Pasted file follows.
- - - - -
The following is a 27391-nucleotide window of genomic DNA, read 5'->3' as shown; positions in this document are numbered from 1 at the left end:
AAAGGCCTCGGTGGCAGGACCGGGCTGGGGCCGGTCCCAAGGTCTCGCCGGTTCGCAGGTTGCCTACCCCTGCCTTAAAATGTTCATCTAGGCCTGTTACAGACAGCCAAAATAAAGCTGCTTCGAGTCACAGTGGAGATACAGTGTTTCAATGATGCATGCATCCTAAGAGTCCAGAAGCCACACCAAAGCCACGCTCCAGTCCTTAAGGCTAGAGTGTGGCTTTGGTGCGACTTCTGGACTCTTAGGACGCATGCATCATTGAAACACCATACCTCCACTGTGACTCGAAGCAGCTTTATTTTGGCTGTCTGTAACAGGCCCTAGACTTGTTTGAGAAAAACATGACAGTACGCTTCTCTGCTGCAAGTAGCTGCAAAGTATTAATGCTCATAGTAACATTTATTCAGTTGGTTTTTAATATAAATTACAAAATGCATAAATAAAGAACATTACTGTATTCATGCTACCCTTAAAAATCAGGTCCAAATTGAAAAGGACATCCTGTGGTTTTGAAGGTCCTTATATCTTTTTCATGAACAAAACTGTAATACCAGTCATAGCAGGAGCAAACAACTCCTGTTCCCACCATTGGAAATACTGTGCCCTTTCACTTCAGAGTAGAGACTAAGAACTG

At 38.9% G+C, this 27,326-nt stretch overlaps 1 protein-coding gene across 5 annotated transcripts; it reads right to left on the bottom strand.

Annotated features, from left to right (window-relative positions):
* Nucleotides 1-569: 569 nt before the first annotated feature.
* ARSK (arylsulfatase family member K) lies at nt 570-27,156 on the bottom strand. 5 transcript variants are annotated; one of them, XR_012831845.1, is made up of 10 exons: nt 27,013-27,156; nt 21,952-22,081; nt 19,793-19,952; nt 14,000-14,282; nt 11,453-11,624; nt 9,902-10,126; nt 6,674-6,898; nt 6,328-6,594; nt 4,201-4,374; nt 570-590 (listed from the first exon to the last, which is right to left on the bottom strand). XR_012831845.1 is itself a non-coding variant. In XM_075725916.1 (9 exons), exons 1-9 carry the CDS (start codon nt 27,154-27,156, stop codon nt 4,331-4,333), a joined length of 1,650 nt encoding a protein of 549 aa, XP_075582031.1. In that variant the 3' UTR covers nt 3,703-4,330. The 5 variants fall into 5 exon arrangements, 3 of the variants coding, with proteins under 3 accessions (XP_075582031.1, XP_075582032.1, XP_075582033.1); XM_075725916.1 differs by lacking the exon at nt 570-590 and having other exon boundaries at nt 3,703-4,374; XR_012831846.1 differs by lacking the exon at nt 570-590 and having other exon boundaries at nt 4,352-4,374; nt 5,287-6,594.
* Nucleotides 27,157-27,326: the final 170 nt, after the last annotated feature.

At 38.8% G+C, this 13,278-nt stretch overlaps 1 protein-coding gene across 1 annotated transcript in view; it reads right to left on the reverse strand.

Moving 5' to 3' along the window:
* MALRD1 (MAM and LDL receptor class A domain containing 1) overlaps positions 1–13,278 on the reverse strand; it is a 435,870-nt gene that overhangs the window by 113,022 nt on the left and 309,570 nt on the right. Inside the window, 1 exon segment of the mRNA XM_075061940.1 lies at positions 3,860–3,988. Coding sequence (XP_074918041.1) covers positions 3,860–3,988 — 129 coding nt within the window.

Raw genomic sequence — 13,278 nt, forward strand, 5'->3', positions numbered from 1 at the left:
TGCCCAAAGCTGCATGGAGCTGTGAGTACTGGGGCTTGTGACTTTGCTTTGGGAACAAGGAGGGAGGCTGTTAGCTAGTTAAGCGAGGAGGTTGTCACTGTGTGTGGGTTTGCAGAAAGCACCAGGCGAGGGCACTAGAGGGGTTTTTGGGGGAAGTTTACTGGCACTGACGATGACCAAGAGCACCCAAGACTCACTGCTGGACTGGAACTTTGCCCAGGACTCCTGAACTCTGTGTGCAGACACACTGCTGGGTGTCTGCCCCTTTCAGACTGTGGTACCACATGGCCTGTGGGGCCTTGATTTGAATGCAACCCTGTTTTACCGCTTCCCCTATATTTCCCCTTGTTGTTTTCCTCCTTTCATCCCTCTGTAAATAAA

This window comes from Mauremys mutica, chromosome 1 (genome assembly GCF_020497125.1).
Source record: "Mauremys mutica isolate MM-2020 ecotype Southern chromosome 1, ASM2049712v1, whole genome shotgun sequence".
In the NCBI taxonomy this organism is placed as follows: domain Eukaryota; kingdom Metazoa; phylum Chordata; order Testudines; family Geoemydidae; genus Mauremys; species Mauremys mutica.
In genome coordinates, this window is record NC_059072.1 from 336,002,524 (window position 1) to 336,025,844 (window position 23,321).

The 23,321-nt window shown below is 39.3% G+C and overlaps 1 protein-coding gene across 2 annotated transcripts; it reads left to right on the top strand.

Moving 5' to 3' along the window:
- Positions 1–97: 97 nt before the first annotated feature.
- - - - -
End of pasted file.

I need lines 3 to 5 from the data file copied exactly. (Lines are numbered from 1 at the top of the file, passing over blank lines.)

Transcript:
At 38.9% G+C, this 27,326-nt stretch overlaps 1 protein-coding gene across 5 annotated transcripts; it reads right to left on the bottom strand.

Annotated features, from left to right (window-relative positions):
* Nucleotides 1-569: 569 nt before the first annotated feature.